By way of example, polyolefins, such as polyethylene and polypropylene, are used to manufacture polymeric fabrics which are employed in the construction of such disposable absorbent articles as diapers, feminine care products, incontinence products, training pants, wipes, and so forth. Frequently, such polymeric fabrics need to be wettable by water or aqueous-based liquids. Wettability can be obtained by spraying or otherwise coating (i.e., surface treating or topically treating) the fabric with a surfactant solution during or after its formation, and then drying the web.

Polyolefinic fibers are also used in carpets and the like. Dyeing of these fibers or carpets presents a challenge because of the hydrophobic nature of the fibers. Thus wetting with aqueous dye solutions is often difficult.

Another problem encountered from hydrophobic substrates is the buildup of soils commonly encountered in household use such as on vinyl, polycarbonates, polyolefins or polymethylmethacrylates used in kitchens and bathroom. When these hydrophobic surfaces are cleaned, usually with water solutions containing a detergent and other additives, de-wetting occurs on the hydrophobic surface causing streaking/filming potential. Thus a method for reducing the hydrophobic nature of the substrate would help in giving better surface appearance. For example, in the context of a “daily shower” spray application, decreasing the hydrophobicity by directly spraying onto plastic or polymeric surfaces, or onto wet surfaces, and then drying, the next exposure to water, e.g., during a shower, the dried-on, though not visible, residue allows for even faster wetting of the surface and easier cleaning.

In these cases the low level of residue (residue being defined as non-volatile actives) makes next time cleaning even easier by providing even better wetting upon subsequent application, thus reducing streaking/filming potential by minimizing solution de-wetting which is particularly important on very hydrophobic surfaces. An effective wetting benefit might allow the formulator to keep other ingredients in the composition, such as surfactants, that are typically involved in wetting, at a minimum. This reduces the possibility of obtaining a film that can smudge and/or cause surface stickiness due to the presence on the surface of too much active and/or other material.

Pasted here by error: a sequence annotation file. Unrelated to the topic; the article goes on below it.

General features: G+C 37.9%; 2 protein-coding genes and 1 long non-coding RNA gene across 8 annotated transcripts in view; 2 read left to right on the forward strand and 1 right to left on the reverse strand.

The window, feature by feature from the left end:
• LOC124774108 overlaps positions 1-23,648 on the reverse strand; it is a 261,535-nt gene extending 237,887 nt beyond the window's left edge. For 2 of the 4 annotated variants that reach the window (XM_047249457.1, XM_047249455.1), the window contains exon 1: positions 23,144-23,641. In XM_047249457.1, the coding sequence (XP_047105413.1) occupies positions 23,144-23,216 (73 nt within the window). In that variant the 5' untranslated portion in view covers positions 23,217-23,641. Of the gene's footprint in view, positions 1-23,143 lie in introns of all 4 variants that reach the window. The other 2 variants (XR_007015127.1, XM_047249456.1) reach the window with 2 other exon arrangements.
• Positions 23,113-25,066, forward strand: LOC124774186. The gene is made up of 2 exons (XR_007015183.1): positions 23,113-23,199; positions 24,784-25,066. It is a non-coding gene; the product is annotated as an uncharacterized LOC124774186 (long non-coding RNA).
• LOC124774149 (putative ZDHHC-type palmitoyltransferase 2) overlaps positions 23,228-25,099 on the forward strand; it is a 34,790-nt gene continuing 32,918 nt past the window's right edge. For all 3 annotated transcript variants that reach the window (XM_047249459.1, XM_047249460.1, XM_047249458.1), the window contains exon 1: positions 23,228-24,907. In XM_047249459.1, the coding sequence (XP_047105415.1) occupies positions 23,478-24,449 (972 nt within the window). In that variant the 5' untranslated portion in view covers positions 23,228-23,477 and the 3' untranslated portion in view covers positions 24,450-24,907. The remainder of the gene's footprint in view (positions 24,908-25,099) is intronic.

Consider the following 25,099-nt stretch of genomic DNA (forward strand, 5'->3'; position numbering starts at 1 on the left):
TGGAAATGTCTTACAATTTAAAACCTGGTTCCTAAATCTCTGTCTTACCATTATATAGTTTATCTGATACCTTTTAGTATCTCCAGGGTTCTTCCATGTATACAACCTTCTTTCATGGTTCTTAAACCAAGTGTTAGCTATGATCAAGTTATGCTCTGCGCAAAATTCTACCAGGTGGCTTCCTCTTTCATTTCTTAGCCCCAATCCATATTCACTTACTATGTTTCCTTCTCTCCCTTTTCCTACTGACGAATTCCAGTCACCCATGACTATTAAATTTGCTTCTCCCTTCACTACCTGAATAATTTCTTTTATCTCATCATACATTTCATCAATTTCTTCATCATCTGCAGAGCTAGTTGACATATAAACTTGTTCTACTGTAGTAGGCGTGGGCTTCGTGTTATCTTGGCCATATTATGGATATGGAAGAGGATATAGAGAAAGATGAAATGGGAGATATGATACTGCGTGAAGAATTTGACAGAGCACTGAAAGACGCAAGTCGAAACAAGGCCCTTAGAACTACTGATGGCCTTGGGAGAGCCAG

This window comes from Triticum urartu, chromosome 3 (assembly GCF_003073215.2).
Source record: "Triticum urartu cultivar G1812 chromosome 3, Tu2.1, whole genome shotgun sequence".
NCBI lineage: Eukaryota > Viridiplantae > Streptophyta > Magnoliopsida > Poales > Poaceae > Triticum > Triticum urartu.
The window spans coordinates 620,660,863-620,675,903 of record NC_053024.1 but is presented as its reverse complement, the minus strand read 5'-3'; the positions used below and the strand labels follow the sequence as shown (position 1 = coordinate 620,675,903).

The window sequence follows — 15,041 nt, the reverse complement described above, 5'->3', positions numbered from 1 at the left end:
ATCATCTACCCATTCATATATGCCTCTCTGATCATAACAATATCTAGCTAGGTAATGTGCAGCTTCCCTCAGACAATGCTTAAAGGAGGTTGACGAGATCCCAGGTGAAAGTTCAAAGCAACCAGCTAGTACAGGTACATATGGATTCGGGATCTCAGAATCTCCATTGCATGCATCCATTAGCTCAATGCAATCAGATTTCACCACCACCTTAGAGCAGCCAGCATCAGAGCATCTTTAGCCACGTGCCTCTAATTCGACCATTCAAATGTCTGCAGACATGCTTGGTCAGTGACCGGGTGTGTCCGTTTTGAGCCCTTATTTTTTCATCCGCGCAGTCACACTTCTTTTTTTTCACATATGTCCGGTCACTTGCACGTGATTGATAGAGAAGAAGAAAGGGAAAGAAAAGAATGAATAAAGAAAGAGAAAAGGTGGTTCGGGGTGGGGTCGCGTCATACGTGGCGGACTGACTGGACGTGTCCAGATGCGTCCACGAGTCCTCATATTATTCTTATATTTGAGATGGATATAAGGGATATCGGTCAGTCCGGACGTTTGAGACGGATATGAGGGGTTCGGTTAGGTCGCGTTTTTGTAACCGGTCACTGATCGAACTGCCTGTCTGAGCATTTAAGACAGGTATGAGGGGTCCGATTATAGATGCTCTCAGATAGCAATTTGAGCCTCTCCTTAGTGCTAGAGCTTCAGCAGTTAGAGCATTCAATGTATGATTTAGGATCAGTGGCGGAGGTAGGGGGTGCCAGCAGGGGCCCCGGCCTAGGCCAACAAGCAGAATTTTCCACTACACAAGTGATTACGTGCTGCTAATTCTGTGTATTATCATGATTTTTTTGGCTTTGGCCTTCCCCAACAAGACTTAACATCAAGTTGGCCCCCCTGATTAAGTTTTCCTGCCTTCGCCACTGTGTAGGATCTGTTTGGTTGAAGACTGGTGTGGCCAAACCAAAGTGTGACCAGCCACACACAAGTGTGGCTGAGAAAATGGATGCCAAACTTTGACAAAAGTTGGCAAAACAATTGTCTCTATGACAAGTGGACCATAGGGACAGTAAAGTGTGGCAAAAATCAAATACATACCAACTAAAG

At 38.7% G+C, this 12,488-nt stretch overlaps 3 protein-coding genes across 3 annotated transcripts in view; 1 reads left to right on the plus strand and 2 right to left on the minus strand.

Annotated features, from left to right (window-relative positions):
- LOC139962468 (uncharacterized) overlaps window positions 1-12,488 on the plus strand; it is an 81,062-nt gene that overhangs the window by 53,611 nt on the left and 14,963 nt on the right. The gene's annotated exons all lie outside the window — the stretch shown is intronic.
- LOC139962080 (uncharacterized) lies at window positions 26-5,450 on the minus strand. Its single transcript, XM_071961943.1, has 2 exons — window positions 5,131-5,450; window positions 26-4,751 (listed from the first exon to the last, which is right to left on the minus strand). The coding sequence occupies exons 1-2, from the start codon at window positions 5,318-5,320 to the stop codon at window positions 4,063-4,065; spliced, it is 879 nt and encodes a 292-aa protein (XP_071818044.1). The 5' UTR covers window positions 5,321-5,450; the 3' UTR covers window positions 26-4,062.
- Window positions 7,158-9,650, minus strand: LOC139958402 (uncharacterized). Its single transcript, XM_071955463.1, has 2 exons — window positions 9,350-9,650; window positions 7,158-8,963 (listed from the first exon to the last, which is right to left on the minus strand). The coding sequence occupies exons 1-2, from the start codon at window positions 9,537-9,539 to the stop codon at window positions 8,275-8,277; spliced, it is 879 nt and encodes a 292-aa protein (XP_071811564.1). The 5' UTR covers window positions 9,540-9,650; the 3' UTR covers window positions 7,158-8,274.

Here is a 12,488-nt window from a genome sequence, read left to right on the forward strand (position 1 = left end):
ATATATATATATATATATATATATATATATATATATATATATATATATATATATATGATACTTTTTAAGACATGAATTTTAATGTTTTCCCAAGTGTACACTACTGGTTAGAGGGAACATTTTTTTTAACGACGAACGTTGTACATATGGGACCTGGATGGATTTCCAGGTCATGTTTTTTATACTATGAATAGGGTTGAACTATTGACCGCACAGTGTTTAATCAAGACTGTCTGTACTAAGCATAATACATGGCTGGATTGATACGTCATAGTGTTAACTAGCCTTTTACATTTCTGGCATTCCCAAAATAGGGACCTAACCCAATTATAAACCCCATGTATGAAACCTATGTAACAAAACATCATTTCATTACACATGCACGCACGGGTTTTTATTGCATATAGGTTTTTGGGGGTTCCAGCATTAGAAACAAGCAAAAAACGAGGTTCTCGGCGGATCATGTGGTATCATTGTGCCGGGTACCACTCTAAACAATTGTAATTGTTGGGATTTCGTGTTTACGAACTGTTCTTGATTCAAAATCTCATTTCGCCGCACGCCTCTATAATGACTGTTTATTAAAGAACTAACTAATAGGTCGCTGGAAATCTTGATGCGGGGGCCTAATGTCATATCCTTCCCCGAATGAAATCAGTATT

Amphiphilic block copolymers per se are well known in the art. For example, amphiphilic block copolymers comprising a polyolefinic segment and a cationic segment are known. For example, Sandrine, L. et. al., .J of Polymer Science: Part A Polymer Chemistry, Vol. 44, 1214-1224 disclose quaternized diblock copolymers of ethylene-co-butylene and 2-(dimethylamino)ethylmethacrylate. Zhang, X et al. Macromolecules, 1999, 32, 1763-1766 and Khelfallah, N. S. et al, Polymer Bulletin 53, 295-304 (2005) disclose diblock copolymer of styrene and 2-(dimethylamino)ethylmethacrylate. Allen, A. J et al. Designed Monomers and Polymer, Vol. 2, 29-52 (1999) discloses grafted isobutylene with 2-(dimethylamino)ethyl methacylate.

Macromolecules, 2005, Vol. 38, p 7580-7592 discuss amphiphilic block copolymers which consist of a hydrophobic block and a hydrophilic block and show specific examples of block copolymers containing cationic blocks with (meth)acrylate ester blocks.

Narrainen, A. et al., J. of Polymer Science: part A: Polymer Chemistry, Vol. 40, 439-450 (2002) discloses block copolymers of poly n-butyl methacrylate and quaternized poly[2-dimethylamino)ethyl methacrylate. Tal'rose, R. V et. al. Macromol. Rapid Commun. 19, 517-522 (1998) discloses poly-(N,N-diallyl-dimethyl ammonium chloride)-block-poly cetylacrylate polymers.

Batt-Coutro, D. et al, European Polymer Journal 39 (2003) 2243-2252 discloses amphiphilic cationic block copolymers wherein the hydrophobic block is polyvinyl acetate and the cationic block is quaternized poly[2-(dimethylamino)ethyl methacrylate]. Achileos M. et al., Polymer Preprints, 2006, 47(2), 640 discloses amphiphilic block copolymer comprising a hydrophilic poly[2-(dimethylamino)ethyl methacrylate] segment and either a polystyrene, polybutylacrylate of polybutylmethacrylate hydrophobic segment.